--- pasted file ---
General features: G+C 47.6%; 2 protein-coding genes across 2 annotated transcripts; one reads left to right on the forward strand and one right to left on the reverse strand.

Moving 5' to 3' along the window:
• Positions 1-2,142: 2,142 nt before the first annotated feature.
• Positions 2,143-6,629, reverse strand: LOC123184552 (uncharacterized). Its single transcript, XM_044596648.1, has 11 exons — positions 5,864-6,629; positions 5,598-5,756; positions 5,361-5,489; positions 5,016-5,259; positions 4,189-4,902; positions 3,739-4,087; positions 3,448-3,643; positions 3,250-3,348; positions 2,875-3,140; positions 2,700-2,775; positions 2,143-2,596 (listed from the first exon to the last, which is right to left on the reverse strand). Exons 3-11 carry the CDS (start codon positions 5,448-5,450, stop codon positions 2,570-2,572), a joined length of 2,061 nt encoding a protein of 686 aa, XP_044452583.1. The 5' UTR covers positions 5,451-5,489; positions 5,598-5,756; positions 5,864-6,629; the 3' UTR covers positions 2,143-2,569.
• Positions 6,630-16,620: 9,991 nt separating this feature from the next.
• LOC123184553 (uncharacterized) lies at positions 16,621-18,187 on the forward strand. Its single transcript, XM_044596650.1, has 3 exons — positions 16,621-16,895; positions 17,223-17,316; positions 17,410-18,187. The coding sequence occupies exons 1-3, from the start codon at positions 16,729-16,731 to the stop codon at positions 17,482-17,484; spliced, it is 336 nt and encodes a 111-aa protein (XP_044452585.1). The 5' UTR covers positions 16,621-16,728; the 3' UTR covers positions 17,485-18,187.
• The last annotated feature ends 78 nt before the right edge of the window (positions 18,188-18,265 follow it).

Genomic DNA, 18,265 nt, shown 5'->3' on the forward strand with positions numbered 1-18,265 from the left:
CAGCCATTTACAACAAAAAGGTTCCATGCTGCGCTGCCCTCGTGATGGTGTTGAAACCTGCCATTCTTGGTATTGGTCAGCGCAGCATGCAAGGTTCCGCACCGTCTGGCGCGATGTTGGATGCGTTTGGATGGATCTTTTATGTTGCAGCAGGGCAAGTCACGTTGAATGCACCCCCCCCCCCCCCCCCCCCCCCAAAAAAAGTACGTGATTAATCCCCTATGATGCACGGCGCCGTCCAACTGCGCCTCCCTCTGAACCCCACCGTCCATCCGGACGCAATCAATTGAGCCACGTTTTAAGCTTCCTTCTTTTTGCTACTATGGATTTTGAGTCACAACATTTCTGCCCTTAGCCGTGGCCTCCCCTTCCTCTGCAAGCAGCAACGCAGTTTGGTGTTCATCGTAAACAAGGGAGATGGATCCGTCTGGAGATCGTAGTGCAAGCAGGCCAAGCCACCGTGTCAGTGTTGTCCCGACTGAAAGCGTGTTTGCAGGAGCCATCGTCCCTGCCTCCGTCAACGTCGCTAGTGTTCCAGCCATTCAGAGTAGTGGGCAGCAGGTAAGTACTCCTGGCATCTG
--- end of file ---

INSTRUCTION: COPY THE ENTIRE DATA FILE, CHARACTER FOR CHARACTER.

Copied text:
General features: G+C 47.6%; 2 protein-coding genes across 2 annotated transcripts; one reads left to right on the forward strand and one right to left on the reverse strand.

Moving 5' to 3' along the window:
• Positions 1-2,142: 2,142 nt before the first annotated feature.
• Positions 2,143-6,629, reverse strand: LOC123184552 (uncharacterized). Its single transcript, XM_044596648.1, has 11 exons — positions 5,864-6,629; positions 5,598-5,756; positions 5,361-5,489; positions 5,016-5,259; positions 4,189-4,902; positions 3,739-4,087; positions 3,448-3,643; positions 3,250-3,348; positions 2,875-3,140; positions 2,700-2,775; positions 2,143-2,596 (listed from the first exon to the last, which is right to left on the reverse strand). Exons 3-11 carry the CDS (start codon positions 5,448-5,450, stop codon positions 2,570-2,572), a joined length of 2,061 nt encoding a protein of 686 aa, XP_044452583.1. The 5' UTR covers positions 5,451-5,489; positions 5,598-5,756; positions 5,864-6,629; the 3' UTR covers positions 2,143-2,569.
• Positions 6,630-16,620: 9,991 nt separating this feature from the next.
• LOC123184553 (uncharacterized) lies at positions 16,621-18,187 on the forward strand. Its single transcript, XM_044596650.1, has 3 exons — positions 16,621-16,895; positions 17,223-17,316; positions 17,410-18,187. The coding sequence occupies exons 1-3, from the start codon at positions 16,729-16,731 to the stop codon at positions 17,482-17,484; spliced, it is 336 nt and encodes a 111-aa protein (XP_044452585.1). The 5' UTR covers positions 16,621-16,728; the 3' UTR covers positions 17,485-18,187.
• The last annotated feature ends 78 nt before the right edge of the window (positions 18,188-18,265 follow it).

Genomic DNA, 18,265 nt, shown 5'->3' on the forward strand with positions numbered 1-18,265 from the left:
CAGCCATTTACAACAAAAAGGTTCCATGCTGCGCTGCCCTCGTGATGGTGTTGAAACCTGCCATTCTTGGTATTGGTCAGCGCAGCATGCAAGGTTCCGCACCGTCTGGCGCGATGTTGGATGCGTTTGGATGGATCTTTTATGTTGCAGCAGGGCAAGTCACGTTGAATGCACCCCCCCCCCCCCCCCCCCCCCCAAAAAAAGTACGTGATTAATCCCCTATGATGCACGGCGCCGTCCAACTGCGCCTCCCTCTGAACCCCACCGTCCATCCGGACGCAATCAATTGAGCCACGTTTTAAGCTTCCTTCTTTTTGCTACTATGGATTTTGAGTCACAACATTTCTGCCCTTAGCCGTGGCCTCCCCTTCCTCTGCAAGCAGCAACGCAGTTTGGTGTTCATCGTAAACAAGGGAGATGGATCCGTCTGGAGATCGTAGTGCAAGCAGGCCAAGCCACCGTGTCAGTGTTGTCCCGACTGAAAGCGTGTTTGCAGGAGCCATCGTCCCTGCCTCCGTCAACGTCGCTAGTGTTCCAGCCATTCAGAGTAGTGGGCAGCAGGTAAGTACTCCTGGCATCTG